When asked if he could have beaten Donald Trump in the 2016 presidential election, former vice president Joe Biden told the New York Times, "I don't know."
"Everybody says that," he continued. "But look, I don't know. You've got to be in the game. I thought Hillary would have made a good president."
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Biden considered running in 2016, but ultimately decided not to get into the race as his son Beau was dying of cancer at the time. According to close friends, Biden would have run in 2016 if Beau had not died. Biden had early conversations about the possibility with former president Barack Obama, but the latter's response was "not encouraging."
After Obama did not intervene on Biden's behalf when fellow 2020 Democratic candidates challenged him for not supporting busing in the 1970s, Biden said he did not take the silence as disapproval.
"I would rather him not get engaged," Biden told the Times. "I want to win this fair and square."
But at the same time, however, Biden has not shied from invoking Obama's name to score points with voters. He frequently invokes the former president, describing his time in the White House as idyllic peace.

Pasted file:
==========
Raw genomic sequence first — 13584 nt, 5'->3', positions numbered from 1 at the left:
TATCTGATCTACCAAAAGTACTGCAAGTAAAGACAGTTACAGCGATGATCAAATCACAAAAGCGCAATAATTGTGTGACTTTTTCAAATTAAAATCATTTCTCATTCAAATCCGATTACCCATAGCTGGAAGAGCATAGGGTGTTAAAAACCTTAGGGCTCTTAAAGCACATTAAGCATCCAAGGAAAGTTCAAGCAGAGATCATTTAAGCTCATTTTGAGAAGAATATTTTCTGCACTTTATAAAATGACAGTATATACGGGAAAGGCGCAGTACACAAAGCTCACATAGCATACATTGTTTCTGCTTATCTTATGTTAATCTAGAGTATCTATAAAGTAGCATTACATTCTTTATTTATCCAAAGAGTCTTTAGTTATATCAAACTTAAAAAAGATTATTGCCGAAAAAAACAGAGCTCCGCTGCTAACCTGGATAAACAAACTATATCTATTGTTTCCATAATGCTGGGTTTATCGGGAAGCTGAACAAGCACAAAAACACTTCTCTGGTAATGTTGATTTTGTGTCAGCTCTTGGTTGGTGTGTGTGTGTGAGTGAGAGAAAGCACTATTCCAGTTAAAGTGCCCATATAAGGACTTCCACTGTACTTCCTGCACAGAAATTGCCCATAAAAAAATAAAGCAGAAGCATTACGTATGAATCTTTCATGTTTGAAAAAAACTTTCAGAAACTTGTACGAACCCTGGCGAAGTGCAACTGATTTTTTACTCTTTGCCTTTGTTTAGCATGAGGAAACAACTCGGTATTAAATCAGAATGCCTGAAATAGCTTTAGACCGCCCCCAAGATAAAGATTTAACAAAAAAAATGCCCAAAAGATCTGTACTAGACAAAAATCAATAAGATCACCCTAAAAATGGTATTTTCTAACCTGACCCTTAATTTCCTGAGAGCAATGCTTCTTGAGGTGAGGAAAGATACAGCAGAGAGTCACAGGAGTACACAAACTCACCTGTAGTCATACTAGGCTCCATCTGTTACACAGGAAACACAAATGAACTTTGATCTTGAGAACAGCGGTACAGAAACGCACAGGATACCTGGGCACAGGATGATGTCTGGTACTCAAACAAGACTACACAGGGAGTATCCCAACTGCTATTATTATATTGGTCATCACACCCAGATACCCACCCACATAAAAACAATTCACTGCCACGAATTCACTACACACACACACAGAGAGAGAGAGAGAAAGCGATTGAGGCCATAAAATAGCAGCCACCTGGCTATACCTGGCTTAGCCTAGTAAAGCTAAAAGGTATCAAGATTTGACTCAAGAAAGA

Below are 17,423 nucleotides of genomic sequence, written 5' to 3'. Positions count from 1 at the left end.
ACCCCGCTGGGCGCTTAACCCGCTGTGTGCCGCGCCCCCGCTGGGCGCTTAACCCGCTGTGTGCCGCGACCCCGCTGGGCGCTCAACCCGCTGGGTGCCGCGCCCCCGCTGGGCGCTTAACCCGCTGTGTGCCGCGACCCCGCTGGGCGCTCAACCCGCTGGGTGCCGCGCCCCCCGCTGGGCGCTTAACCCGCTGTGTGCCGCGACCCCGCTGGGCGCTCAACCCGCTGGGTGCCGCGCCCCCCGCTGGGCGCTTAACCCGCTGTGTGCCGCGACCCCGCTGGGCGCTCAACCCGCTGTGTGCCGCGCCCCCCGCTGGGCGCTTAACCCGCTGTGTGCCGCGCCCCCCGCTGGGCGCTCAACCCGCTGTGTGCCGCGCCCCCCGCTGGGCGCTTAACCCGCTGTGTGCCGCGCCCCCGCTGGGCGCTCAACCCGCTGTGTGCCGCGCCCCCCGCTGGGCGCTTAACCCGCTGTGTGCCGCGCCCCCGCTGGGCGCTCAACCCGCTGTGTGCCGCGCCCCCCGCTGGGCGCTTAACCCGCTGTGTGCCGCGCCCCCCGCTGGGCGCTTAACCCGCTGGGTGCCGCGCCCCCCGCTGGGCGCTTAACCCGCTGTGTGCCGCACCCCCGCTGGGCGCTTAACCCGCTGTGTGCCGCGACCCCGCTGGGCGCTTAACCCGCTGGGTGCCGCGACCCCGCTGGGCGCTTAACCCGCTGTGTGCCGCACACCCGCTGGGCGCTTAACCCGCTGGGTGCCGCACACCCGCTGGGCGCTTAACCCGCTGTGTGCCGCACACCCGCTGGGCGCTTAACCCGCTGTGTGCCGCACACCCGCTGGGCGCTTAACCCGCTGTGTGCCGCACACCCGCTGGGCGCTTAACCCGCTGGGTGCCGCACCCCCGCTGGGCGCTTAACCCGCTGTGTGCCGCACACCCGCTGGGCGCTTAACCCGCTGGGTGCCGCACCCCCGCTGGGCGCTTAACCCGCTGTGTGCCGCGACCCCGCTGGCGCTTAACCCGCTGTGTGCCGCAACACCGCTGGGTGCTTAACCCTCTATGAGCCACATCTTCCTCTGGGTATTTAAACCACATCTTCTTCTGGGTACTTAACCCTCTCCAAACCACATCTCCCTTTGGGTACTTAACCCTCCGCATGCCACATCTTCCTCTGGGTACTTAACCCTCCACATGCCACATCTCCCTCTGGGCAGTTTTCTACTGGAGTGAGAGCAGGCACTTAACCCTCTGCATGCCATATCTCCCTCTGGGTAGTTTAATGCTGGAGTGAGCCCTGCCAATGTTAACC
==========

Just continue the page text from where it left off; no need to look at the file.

"Know what I was most proud of?" Biden said in June. "For eight years, there wasn't one single hint of a scandal or a lie," he told a cheering crowd.
Obama has made similar claims, saying in 2018 he's proud of his work because "coming out of the modern presidency without anybody going to jail is really good. It's a big deal."
Despite these claims, the Obama administration was plagued by frequent scandal. It endured former secretary of state Hillary Clinton's email scandal, the administration's haphazard handling of the 2012 terror attacks on the U.S. Embassy in Benghazi, and a scandal involving the IRS targeting conservatives. The administration was also responsible for Operation Fast and Furious, the Department of Justice's following of reporter James Rosen, and the repeated failures of the Department of Veterans Affairs to address veterans' medical needs.